Immersion.Emergence (series) 2007

Set of 24 images, approx. 8" x 11" each, edition of 7

Public Art? Activating the Agoratic Condition 

Cultural theorist, art critic and independent curator, Nancy Adajania 's paper presented at the symposium linked to 48 C the Public Art Ecology Festival, New Delhi, December 2008 

I now come to the environmentalist and photographer Ravi Agarwal who has made the reverse journey from the arena of activism and cause-related work to the context of the gallery. Agarwal was designated as an artist in 2002 when he was chosen by Okwui Enwezor to show his photographs at Documenta 11. At Enwezor's path-breaking Documenta, he was represented by images from his projects on work, labour and urban environment in the era of globalisation. 

Since then, Agarwal has used this special ascriptive status as an artist constructively, to explore what he calls his 'personal ecology' to implicate the self with all its philosophical disquietudes onto an environment that is being ripped apart by rapacious consumerism. His work is a good example of how an artist can aestheticise the political and politicise the aesthetic in the same gesture, one without the other would make an inadequate impact. This predicament is expressed in his set of performance photographs from the series 'Immersion/Emergence' where he appears covered in a shroud on the banks of a river.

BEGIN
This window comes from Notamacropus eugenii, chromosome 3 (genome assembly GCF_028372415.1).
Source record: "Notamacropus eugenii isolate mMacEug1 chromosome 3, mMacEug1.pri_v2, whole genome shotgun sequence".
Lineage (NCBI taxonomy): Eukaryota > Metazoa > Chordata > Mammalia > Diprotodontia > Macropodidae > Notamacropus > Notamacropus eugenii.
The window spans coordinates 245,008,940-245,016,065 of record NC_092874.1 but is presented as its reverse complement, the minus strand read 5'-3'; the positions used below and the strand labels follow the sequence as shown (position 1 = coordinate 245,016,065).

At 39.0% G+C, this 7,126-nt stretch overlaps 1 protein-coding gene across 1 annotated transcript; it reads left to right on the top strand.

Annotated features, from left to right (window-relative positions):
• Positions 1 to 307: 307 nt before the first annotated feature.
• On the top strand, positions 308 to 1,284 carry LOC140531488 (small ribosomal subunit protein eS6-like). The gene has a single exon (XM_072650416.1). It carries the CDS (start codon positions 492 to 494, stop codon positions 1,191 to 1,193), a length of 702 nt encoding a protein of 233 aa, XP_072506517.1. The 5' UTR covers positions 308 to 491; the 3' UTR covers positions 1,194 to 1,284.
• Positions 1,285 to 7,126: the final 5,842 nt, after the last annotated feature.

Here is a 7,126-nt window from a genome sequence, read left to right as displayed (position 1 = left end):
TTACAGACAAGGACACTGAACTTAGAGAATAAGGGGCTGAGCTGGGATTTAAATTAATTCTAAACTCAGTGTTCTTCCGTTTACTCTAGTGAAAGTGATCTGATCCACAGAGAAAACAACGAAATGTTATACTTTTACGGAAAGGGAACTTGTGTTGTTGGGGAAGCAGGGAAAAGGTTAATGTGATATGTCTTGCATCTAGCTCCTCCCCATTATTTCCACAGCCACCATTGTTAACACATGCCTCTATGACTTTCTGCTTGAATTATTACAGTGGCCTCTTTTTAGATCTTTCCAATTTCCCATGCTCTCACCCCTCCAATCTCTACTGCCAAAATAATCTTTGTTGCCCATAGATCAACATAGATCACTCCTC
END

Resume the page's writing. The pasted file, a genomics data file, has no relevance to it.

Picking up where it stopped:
This is an elegy for the displacement of thousands of shantytown-dwellers who were expelled from the banks of the Yamuna in Delhi, by State authorities, in a bid to 'clean up' the waterway and 'beautify' it, ahead of the forthcoming Commonwealth Games  and with a view to handing over this land to the developer lobby. This powerful protest could be read as an expression of the idea that ecocide is suicide', that is the murder of the ecology is suicide. At another level, it is also an enactment of the Hindu belief in reincarnation. The remains of the dead body are immersed in the holy Ganga to achieve salvation. [5] In a true sense, Agarwal's photographs and diary notes are productions of what Heine once called the 'experimental self'.

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